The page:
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Diagnosing depressed skull fracture in a young child

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Skull fractures associated with intracranial injury are a leading cause of traumatic death in childhood. Children with head injuries should be monitored for signs of deterioration

Citation: Ahmed S et al (2015) Diagnosing depressed skull fracture in a young child. Nursing Times; 111: 8, 20.

Authors: Shameem Ahmed is assistant professor in neurosurgery; Rupa Thenseen Frank is sister in charge, neurosurgical operation theatre; both at Gauhati Medical College, Guwahati, India; Siba Prosad Paul is specialty trainee in neonates at Southmead Hospital, Bristol.


Head injury is the most common cause of death and disability in people aged below 40 years (National Institute for Health and Care Excellence, 2014). It accounts for 1.4 million attendances at accident and emergency departments in England and Wales a year, of which 200,000 people are admitted to hospital (NICE, 2014). Between 33-50% of attendances are in children aged less than 15 years (NICE, 2014). It is estimated that one in five patients admitted with a head injury has features suggestive of a skull fracture or have evidence of brain damage (NICE 2014).

The incidence of skull fractures in children presenting with head injury in accident and emergency units in the US ranges from 2% to 20% and intracranial injury associated with skull fractures is the leading cause of traumatic death in childhood (Caviness, 2014).

Skull fractures are traditionally classified as linear, depressed or open (Caviness, 2014).

Depressed skull fractures result from a significant force. It is estimated that 30% of depressed skull fractures in children have associated intracranial injuries. In addition to intracranial haemorrhage, complications such as compression of underlying brain parenchyma, intraparenchymal bone fragments and cosmetic deformity are also seen. Signs and symptoms of depressed skull fractures are outlined in Box 1.

Box 1. Fracture signs

Signs of open or depressed skull fracture or penetrating head injury are:

  • Clear fluid running from the ears or nose
  • Black eye with no associated damage around the eyes
  • Bleeding from one or both ears and/or bruising behind one or both ears
  • Penetrating injury signs
  • Visible trauma to the scalp or skull

Source: NICE (2014)

All depressed skull fractures in children should be discussed and managed in consultation with a neurosurgeon as surgical elevation of the depressed fragment may be needed (Caviness, 2014).

In children with open skull fractures it is important to consider intravenous antibiotics and pneumococcal vaccination as they are at a high risk of developing pneumococcal meningitis (Caviness, 2014).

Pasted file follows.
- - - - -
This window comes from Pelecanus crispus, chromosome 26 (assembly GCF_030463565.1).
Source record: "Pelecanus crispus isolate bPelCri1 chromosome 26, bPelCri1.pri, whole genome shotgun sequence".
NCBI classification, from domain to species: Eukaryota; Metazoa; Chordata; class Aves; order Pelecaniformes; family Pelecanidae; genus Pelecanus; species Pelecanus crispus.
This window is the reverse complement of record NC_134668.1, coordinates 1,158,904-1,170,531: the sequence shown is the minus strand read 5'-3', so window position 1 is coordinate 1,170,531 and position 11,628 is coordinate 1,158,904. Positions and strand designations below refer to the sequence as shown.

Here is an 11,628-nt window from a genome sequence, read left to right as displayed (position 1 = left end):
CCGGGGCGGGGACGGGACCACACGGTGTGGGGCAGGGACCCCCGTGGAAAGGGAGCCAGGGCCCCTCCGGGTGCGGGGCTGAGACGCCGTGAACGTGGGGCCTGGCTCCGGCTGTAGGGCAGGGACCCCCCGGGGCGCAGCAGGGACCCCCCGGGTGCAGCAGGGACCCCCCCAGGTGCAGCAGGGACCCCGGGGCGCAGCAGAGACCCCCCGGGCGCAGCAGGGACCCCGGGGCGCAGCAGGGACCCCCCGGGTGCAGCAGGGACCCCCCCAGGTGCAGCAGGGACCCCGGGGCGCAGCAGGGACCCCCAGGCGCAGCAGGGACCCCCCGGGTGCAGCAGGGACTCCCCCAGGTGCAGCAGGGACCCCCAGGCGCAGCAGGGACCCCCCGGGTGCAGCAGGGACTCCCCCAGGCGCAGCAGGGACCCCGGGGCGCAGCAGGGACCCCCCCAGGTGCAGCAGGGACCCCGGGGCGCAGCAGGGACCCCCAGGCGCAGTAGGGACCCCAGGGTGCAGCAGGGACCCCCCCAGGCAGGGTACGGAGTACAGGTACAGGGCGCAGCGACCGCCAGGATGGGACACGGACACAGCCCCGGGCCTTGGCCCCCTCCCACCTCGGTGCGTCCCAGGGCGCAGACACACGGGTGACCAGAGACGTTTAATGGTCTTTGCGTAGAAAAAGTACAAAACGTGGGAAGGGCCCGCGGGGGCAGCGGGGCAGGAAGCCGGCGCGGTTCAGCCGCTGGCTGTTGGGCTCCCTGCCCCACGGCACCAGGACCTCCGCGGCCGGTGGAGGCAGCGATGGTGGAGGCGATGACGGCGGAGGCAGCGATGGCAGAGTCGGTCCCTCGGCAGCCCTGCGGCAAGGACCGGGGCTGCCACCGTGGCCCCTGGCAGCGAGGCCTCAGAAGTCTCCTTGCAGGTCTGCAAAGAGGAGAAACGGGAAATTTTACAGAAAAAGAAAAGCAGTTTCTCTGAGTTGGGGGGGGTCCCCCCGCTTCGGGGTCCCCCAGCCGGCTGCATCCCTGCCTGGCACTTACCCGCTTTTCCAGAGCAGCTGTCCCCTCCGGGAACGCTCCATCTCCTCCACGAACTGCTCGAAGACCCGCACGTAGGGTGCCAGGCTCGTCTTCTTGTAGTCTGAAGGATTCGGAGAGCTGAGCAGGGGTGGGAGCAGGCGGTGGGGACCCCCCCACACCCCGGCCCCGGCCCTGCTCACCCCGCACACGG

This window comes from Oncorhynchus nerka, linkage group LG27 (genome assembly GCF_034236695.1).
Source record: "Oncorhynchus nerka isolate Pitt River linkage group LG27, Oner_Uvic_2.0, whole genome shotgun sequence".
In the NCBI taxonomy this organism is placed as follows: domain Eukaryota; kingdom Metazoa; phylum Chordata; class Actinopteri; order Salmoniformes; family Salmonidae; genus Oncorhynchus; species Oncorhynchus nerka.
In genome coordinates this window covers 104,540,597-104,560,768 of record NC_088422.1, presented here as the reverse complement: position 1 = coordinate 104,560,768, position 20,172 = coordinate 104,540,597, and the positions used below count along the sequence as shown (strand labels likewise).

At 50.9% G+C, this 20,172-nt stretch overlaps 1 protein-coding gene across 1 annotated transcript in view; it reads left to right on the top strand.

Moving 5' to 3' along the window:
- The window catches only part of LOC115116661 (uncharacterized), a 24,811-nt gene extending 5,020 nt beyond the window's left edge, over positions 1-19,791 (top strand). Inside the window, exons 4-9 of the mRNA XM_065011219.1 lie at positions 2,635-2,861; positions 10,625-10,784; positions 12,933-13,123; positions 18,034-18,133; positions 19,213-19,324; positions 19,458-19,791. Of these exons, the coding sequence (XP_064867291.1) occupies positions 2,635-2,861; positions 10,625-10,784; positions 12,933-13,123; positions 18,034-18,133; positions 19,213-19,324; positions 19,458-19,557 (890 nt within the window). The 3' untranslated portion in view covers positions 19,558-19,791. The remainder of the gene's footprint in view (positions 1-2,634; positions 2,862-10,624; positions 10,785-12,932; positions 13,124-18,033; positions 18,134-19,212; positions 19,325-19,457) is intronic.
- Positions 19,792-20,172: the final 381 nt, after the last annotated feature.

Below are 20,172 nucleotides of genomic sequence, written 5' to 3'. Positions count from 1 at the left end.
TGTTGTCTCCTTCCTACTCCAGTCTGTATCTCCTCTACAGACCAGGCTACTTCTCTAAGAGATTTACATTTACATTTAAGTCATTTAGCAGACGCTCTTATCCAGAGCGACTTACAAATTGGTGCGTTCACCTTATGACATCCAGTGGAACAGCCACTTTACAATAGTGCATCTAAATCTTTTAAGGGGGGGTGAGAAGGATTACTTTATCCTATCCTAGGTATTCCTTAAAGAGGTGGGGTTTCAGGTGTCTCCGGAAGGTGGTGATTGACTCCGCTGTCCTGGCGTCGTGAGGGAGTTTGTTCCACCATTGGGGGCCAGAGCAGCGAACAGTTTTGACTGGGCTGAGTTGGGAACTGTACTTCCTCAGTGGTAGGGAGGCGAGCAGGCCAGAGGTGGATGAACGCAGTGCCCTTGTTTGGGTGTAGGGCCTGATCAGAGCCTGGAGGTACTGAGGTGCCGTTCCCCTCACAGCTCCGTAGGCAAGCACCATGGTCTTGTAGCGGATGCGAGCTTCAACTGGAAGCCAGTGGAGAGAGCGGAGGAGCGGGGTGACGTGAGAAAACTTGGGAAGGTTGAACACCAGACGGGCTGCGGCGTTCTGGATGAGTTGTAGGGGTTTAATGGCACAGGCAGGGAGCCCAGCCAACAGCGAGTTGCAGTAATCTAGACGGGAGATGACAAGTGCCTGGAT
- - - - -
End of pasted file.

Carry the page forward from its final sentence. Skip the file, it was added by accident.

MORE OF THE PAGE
Case study

A one-year-old boy was brought to the emergency unit after being hit accidentally by a brick on the right side of his head.

On arrival, his heart rate was 146/min, respiratory rate 32/min and oxygen saturation 97% in air. He was drowsy but easily roused by his parents. The Glasgow Coma Scale score was 12/15, which could indicate an intracranial injury and raised intracranial pressure.

A neurological examination revealed left-sided hemi-paresis indicative of raised intracranial pressure. A right-sided lateral soft tissue swelling and haematoma along with a depression of the underlying bones was noted on palpation of his skull.

He was reviewed by an anaesthetist and his condition was considered to be stable. An urgent non-contrast computed tomography scan revealed a large depressed fracture (>5mm) involving the right fronto-parieto-occipital bone (Fig 1, attached). The boy was reviewed by the neurosurgical team and an exploration and elevation of the depressed fragment was carried out on the same day.

He was admitted to the high dependency unit in the neurosurgical ward for regular observations of vital parameters, neurological status with paediatric GCS scoring and meticulous management of fluid balance and intravenous antibiotics.

The boy improved, his hemiparesis resolved within 24 hours of surgery and he started mobilising the next day. He was discharged home on the third post-operative day with advice on safety issues at home and in the playground.

He was referred to paediatric services and six months after the injury is reported to be progressing well.


This case illustrates the importance of being aware of depressed skull fractures in children. A trained member of staff should assess all patients within 15 minutes of arrival at hospital with a head injury (NICE, 2014).


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